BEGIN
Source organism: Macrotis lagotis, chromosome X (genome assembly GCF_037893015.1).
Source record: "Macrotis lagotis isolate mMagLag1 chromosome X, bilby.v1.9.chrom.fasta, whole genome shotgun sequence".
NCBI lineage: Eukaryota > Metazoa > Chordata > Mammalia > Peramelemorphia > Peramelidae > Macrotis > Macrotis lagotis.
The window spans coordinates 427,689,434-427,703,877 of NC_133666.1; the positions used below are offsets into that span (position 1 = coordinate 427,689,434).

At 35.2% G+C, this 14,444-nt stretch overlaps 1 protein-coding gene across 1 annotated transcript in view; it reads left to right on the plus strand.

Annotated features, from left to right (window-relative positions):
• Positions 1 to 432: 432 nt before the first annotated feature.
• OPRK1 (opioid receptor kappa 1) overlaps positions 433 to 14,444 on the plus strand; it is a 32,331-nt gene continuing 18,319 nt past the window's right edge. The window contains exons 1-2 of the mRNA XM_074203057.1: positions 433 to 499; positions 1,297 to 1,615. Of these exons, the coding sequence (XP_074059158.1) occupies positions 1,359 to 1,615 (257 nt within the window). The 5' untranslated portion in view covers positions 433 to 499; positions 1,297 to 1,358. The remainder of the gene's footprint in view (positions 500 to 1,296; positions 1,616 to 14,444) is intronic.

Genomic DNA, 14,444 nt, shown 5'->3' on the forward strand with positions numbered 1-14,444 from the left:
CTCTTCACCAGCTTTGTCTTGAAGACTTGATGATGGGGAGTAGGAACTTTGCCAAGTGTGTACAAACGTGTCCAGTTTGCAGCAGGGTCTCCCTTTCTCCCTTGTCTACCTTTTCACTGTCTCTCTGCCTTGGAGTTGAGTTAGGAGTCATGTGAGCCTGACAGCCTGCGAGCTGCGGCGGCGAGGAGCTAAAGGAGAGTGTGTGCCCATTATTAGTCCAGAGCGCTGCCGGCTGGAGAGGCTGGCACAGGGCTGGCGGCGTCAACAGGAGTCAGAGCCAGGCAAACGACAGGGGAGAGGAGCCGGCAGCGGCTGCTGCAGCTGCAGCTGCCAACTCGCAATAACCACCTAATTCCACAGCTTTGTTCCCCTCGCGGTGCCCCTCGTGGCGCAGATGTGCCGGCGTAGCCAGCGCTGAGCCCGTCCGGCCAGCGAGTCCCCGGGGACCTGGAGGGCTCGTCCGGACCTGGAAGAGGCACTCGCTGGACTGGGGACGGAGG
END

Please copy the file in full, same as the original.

Source organism: Macrotis lagotis, chromosome X (genome assembly GCF_037893015.1).
Source record: "Macrotis lagotis isolate mMagLag1 chromosome X, bilby.v1.9.chrom.fasta, whole genome shotgun sequence".
NCBI lineage: Eukaryota > Metazoa > Chordata > Mammalia > Peramelemorphia > Peramelidae > Macrotis > Macrotis lagotis.
The window spans coordinates 427,689,434-427,703,877 of NC_133666.1; the positions used below are offsets into that span (position 1 = coordinate 427,689,434).

At 35.2% G+C, this 14,444-nt stretch overlaps 1 protein-coding gene across 1 annotated transcript in view; it reads left to right on the plus strand.

Annotated features, from left to right (window-relative positions):
• Positions 1 to 432: 432 nt before the first annotated feature.
• OPRK1 (opioid receptor kappa 1) overlaps positions 433 to 14,444 on the plus strand; it is a 32,331-nt gene continuing 18,319 nt past the window's right edge. The window contains exons 1-2 of the mRNA XM_074203057.1: positions 433 to 499; positions 1,297 to 1,615. Of these exons, the coding sequence (XP_074059158.1) occupies positions 1,359 to 1,615 (257 nt within the window). The 5' untranslated portion in view covers positions 433 to 499; positions 1,297 to 1,358. The remainder of the gene's footprint in view (positions 500 to 1,296; positions 1,616 to 14,444) is intronic.

Genomic DNA, 14,444 nt, shown 5'->3' on the forward strand with positions numbered 1-14,444 from the left:
CTCTTCACCAGCTTTGTCTTGAAGACTTGATGATGGGGAGTAGGAACTTTGCCAAGTGTGTACAAACGTGTCCAGTTTGCAGCAGGGTCTCCCTTTCTCCCTTGTCTACCTTTTCACTGTCTCTCTGCCTTGGAGTTGAGTTAGGAGTCATGTGAGCCTGACAGCCTGCGAGCTGCGGCGGCGAGGAGCTAAAGGAGAGTGTGTGCCCATTATTAGTCCAGAGCGCTGCCGGCTGGAGAGGCTGGCACAGGGCTGGCGGCGTCAACAGGAGTCAGAGCCAGGCAAACGACAGGGGAGAGGAGCCGGCAGCGGCTGCTGCAGCTGCAGCTGCCAACTCGCAATAACCACCTAATTCCACAGCTTTGTTCCCCTCGCGGTGCCCCTCGTGGCGCAGATGTGCCGGCGTAGCCAGCGCTGAGCCCGTCCGGCCAGCGAGTCCCCGGGGACCTGGAGGGCTCGTCCGGACCTGGAAGAGGCACTCGCTGGACTGGGGACGGAGG